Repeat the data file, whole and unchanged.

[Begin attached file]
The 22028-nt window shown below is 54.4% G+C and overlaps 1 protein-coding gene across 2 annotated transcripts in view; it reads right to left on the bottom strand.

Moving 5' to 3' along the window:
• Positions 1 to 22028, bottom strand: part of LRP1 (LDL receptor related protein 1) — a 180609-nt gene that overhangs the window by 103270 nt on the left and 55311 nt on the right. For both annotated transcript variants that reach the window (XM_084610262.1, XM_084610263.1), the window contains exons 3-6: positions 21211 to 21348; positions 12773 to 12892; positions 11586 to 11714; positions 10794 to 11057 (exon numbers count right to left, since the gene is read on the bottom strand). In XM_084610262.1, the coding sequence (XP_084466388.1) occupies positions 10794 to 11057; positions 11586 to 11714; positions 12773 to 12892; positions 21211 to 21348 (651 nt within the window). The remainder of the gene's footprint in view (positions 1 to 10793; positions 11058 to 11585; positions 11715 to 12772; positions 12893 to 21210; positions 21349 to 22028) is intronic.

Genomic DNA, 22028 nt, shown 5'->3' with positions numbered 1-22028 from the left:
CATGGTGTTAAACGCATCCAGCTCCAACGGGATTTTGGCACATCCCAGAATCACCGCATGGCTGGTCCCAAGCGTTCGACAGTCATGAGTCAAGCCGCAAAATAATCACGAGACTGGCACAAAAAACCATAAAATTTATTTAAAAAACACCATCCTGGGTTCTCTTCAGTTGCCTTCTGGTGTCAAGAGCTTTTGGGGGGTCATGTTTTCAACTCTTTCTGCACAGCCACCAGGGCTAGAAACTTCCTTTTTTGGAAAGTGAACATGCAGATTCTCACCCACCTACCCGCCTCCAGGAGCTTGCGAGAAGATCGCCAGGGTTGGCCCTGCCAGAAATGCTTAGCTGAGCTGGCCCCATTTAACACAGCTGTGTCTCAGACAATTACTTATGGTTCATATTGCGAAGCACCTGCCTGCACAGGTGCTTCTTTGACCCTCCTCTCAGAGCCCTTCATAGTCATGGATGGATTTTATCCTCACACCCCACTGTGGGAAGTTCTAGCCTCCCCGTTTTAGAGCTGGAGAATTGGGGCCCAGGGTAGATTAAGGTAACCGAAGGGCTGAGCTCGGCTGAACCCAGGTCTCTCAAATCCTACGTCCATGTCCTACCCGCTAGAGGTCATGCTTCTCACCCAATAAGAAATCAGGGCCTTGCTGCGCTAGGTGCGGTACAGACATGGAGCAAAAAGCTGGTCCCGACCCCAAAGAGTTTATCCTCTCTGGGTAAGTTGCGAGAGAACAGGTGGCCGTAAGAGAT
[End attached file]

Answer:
The 22028-nt window shown below is 54.4% G+C and overlaps 1 protein-coding gene across 2 annotated transcripts in view; it reads right to left on the bottom strand.

Moving 5' to 3' along the window:
• Positions 1 to 22028, bottom strand: part of LRP1 (LDL receptor related protein 1) — a 180609-nt gene that overhangs the window by 103270 nt on the left and 55311 nt on the right. For both annotated transcript variants that reach the window (XM_084610262.1, XM_084610263.1), the window contains exons 3-6: positions 21211 to 21348; positions 12773 to 12892; positions 11586 to 11714; positions 10794 to 11057 (exon numbers count right to left, since the gene is read on the bottom strand). In XM_084610262.1, the coding sequence (XP_084466388.1) occupies positions 10794 to 11057; positions 11586 to 11714; positions 12773 to 12892; positions 21211 to 21348 (651 nt within the window). The remainder of the gene's footprint in view (positions 1 to 10793; positions 11058 to 11585; positions 11715 to 12772; positions 12893 to 21210; positions 21349 to 22028) is intronic.

Genomic DNA, 22028 nt, shown 5'->3' with positions numbered 1-22028 from the left:
CATGGTGTTAAACGCATCCAGCTCCAACGGGATTTTGGCACATCCCAGAATCACCGCATGGCTGGTCCCAAGCGTTCGACAGTCATGAGTCAAGCCGCAAAATAATCACGAGACTGGCACAAAAAACCATAAAATTTATTTAAAAAACACCATCCTGGGTTCTCTTCAGTTGCCTTCTGGTGTCAAGAGCTTTTGGGGGGTCATGTTTTCAACTCTTTCTGCACAGCCACCAGGGCTAGAAACTTCCTTTTTTGGAAAGTGAACATGCAGATTCTCACCCACCTACCCGCCTCCAGGAGCTTGCGAGAAGATCGCCAGGGTTGGCCCTGCCAGAAATGCTTAGCTGAGCTGGCCCCATTTAACACAGCTGTGTCTCAGACAATTACTTATGGTTCATATTGCGAAGCACCTGCCTGCACAGGTGCTTCTTTGACCCTCCTCTCAGAGCCCTTCATAGTCATGGATGGATTTTATCCTCACACCCCACTGTGGGAAGTTCTAGCCTCCCCGTTTTAGAGCTGGAGAATTGGGGCCCAGGGTAGATTAAGGTAACCGAAGGGCTGAGCTCGGCTGAACCCAGGTCTCTCAAATCCTACGTCCATGTCCTACCCGCTAGAGGTCATGCTTCTCACCCAATAAGAAATCAGGGCCTTGCTGCGCTAGGTGCGGTACAGACATGGAGCAAAAAGCTGGTCCCGACCCCAAAGAGTTTATCCTCTCTGGGTAAGTTGCGAGAGAACAGGTGGCCGTAAGAGAT